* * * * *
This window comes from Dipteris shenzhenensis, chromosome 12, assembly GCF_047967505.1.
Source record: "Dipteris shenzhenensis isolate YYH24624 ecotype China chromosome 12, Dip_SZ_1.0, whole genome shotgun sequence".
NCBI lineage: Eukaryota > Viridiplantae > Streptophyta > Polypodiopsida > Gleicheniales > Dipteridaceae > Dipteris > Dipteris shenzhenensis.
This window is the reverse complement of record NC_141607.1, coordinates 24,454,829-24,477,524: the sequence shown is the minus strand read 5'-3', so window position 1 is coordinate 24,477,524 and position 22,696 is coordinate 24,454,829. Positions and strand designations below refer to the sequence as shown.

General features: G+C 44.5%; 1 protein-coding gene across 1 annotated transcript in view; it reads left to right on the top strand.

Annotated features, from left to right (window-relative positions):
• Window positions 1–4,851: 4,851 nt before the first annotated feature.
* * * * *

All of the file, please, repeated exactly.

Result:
This window comes from Dipteris shenzhenensis, chromosome 12, assembly GCF_047967505.1.
Source record: "Dipteris shenzhenensis isolate YYH24624 ecotype China chromosome 12, Dip_SZ_1.0, whole genome shotgun sequence".
NCBI lineage: Eukaryota > Viridiplantae > Streptophyta > Polypodiopsida > Gleicheniales > Dipteridaceae > Dipteris > Dipteris shenzhenensis.
This window is the reverse complement of record NC_141607.1, coordinates 24,454,829-24,477,524: the sequence shown is the minus strand read 5'-3', so window position 1 is coordinate 24,477,524 and position 22,696 is coordinate 24,454,829. Positions and strand designations below refer to the sequence as shown.

General features: G+C 44.5%; 1 protein-coding gene across 1 annotated transcript in view; it reads left to right on the top strand.

Annotated features, from left to right (window-relative positions):
• Window positions 1–4,851: 4,851 nt before the first annotated feature.